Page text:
“Increase our faith.” That’s what the apostles asked Jesus Christ. It was a simple request, reasonable. Everyone knows Christ’s response: “If you have faith as a mustard seed…” That is only half the answer, though, the part about the mustard seed. Every mature Christian can quote the mustard seed passage. Few, though, have ever pondered the second half of Christ’s answer.
It reads like this (Luke 17:7-10):
And which of you, having a servant plowing or tending sheep, will say to him when he has come in from the field, “Come at once and sit down to eat’? But will he not rather say to him, “Prepare something for my supper, and gird yourself and serve me till I have eaten and drunk, and afterward you will eat and drink’? Does he thank that servant because he did the things that were commanded him? I think not. So likewise you, when you have done all those things which you are commanded, say, ‘We are unprofitable servants. We have done what was our duty to do.’ ”
The answer seems like a slap in the face to apostles seeking a deeper faith. It is not. Not really.
Without pause, without hesitation, Jesus transitioned from the parable of the mustard seed to the parable of the unprofitable servant. As difficult as it is to accept His words, they cannot be separated from the passage about the mustard seed, nor can they be separated from the apostles plea to increase their faith.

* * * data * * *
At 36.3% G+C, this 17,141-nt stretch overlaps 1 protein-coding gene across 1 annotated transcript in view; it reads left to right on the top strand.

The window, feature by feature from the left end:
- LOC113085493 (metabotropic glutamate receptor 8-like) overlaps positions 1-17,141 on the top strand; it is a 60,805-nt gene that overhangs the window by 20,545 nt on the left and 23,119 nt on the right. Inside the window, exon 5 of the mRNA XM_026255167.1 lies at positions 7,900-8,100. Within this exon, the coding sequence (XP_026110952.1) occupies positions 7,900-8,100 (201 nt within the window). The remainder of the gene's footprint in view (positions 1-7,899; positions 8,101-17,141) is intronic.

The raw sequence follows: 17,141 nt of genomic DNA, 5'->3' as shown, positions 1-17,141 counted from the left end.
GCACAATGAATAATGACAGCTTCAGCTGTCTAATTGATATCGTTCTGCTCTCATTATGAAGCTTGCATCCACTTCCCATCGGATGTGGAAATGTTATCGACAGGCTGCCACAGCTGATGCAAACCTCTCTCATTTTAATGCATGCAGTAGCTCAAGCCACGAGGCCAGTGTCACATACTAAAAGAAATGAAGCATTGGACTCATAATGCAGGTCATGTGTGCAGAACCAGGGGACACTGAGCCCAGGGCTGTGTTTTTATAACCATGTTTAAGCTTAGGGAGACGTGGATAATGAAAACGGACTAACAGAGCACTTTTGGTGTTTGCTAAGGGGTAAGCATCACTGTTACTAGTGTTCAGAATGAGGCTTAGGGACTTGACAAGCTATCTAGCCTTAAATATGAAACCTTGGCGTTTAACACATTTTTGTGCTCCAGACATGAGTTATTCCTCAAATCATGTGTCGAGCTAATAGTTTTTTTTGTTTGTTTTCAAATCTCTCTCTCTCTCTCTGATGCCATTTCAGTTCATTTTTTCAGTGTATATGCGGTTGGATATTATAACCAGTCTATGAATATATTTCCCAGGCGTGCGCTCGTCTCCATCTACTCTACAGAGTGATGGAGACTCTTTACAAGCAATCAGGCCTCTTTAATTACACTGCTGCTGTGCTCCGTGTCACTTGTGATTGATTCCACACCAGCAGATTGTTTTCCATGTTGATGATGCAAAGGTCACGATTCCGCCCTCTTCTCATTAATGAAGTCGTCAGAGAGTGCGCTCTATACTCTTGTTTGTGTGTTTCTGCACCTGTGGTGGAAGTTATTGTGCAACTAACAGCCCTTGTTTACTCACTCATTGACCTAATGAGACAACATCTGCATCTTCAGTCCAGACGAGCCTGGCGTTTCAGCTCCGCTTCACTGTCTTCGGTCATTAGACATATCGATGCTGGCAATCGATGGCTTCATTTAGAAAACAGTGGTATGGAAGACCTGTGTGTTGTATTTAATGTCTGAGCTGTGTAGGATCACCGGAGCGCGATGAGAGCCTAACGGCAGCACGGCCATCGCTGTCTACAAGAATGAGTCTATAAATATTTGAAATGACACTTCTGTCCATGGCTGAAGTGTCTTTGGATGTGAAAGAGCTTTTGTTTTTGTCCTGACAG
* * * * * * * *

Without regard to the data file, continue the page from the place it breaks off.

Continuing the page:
So, what is it Christ is saying here? Were the apostles wrong to ask for more faith? Certainly not. Was he trying to tell the apostles that unless they went the extra mile, over and above their duties, that they could have no faith? No, for that contradicts the parable of the mustard seed.
In order to have faith in God, true faith – even the smallest portion – we must have a proper perspective of God. We must be humble. We can do nothing for God. His power is limitless. We are powerless. We don’t come to God with a resume and tell Him what we can do for His Kingdom. We come to Him helpless and broken and begging for mercy.
Just as Christ gave up everything to be a servant so that you and I could be saved from eternal damnation. So must we give up all to serve God, expecting nothing in return. He loves us not because of anything we do, for we can do nothing without His power. He loves us because we are His. Without true humility, we cannot have even the smallest portion of faith.